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The Peachwood Flute (sample)
Brook and Julia West
Originally printed in The Shimmering Door, edited by Katharine Kerr and Martin H. Greenberg, HarperPrism, August 1996.
Two weeks without rain had turned the Takeda road to dust that puffed up at every step and clung to the folds of Mitaka Noriaki's patched and shabby clothing. Ricefields shimmered bright green in the heat, and the shrill buzzing of cicadas so filled the air that Noriaki could not have said when the flute-player joined them. The music gradually emerged from the background drone until first Noriaki, then the other travelers, glanced back to see the gray-clad musician striding along behind them, face shadowed by a reed hat.
The flute music added to Noriaki's annoyance—awakening longing and bitter memories, reminding him why he was now ronin, a masterless samurai. Once he, too, had played the flute.
The others seemed to enjoy it; Taro the laborer's pregnant wife, Kiku, turned again to smile at the flute-player and Taro, carrying bundles hung from a shoulder-pole, nodded his head in time with the music.
Rikichi, the gambler who had hired Noriaki to guard him on the road, mimed a flute of his own—much to the amusement of his friend, Saburo.
Curling his hands into fists, Noriaki suppressed the urge to shout "Begone!" at the flute-player.
"Make way! Make way!" came from behind. Noriaki stepped aside and his fellow travelers scattered to the roadside. The flute-player drifted after them, never missing a note or even seeming to notice the two bearers and their jolting kago palanquin. Noriaki almost smiled at the passenger's grimace.
The travelers returned to the road. "Must be an important samurai," said Saburo.
"Too important for comfort," snickered Rikichi. "The state of his backside showed on his face."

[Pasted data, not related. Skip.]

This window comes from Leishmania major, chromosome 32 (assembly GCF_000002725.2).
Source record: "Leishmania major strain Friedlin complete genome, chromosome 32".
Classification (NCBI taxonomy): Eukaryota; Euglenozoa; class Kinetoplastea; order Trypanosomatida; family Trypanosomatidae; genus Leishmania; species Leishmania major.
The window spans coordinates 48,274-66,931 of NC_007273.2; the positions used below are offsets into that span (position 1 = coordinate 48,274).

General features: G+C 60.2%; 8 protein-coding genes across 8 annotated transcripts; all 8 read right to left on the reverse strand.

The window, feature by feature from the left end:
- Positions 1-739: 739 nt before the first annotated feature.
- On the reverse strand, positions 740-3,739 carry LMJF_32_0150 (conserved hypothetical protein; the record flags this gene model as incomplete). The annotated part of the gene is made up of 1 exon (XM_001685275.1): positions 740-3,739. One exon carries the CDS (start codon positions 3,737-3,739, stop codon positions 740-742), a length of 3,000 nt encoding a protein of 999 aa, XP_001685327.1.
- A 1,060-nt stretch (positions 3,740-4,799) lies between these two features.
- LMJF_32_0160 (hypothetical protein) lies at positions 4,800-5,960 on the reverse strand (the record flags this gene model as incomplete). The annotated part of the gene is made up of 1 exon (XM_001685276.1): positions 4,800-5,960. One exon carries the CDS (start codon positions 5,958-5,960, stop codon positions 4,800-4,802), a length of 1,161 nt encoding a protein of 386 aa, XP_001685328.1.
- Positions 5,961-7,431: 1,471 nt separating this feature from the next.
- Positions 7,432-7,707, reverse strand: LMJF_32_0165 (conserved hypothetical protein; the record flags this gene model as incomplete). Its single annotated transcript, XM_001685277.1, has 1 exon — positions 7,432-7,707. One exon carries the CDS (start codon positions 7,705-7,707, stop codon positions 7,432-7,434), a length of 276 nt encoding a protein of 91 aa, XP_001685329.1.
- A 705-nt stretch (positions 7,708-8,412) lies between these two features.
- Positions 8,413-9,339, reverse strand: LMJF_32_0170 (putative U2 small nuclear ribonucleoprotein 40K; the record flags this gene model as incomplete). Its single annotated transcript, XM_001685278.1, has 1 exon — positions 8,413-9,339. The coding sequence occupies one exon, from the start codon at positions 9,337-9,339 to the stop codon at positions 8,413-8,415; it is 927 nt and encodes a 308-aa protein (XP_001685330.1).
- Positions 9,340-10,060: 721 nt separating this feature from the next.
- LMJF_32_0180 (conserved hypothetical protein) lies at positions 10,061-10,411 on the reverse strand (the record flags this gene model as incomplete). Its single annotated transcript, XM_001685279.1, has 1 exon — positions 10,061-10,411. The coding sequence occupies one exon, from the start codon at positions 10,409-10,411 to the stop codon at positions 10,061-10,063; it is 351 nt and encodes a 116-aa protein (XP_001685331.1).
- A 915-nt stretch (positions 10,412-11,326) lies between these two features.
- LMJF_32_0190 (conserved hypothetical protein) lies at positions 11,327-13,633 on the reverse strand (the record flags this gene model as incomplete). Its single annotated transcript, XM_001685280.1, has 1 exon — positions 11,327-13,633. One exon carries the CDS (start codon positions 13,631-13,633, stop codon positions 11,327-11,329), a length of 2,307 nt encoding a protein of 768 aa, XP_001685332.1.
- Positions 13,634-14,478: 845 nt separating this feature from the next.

Noriaki fell in behind Taro and, to control his annoyance, concentrated on the bamboo-patterned cloth wrapping Taro's bundles. He found his fingers running over his sword grip—back and forth, like his thoughts. He tried to empty his mind, as the sorcerer-monk Asahiko had taught him to do in those dark days after Noriaki's dying lord had cursed him.
"Where are we?" The bewilderment in Kiku's voice—and the fact that Taro's bundles had ceased swaying—brought Noriaki back to himself. "This isn't Matsugo."
Rickety houses straggled alongside the path. Uphill, dry weed stalks stood tall in neglected vegetable patches.
Kiku hurried on down the path, hands clutching her swollen belly. "This is not Matsugo," she said. She stopped short before the last house—or what remained of it. It had burned to the ground—long ago, judging by the plants growing between the remnants of charred timbers. "Where are we? There's no village on the road between Kumano and Matsugo."
"Whatever village this was, no one lives here now—let's go on," Noriaki said.
"Right," said Rikichi. "This place makes my bones crawl."
Behind them on the road came the sound of pounding feet, and "Make way, make way!"
"Another kago?" said Saburo. "Don't often see one in a day—let alone two in less than an hour."
They moved off the road again, avoiding the charred timbers of the burned house. The kago looked like—it was—the same one. The samurai's expression had gone from peevish to apprehensive.
"Stop!" he said. The bearers set down the kago, eyes wide as they stared at the ruins. "You. Ronin." He pointed at Noriaki. "I just passed you but here you are again. This village, this house . . . passed them, too. Does the road circle back here?"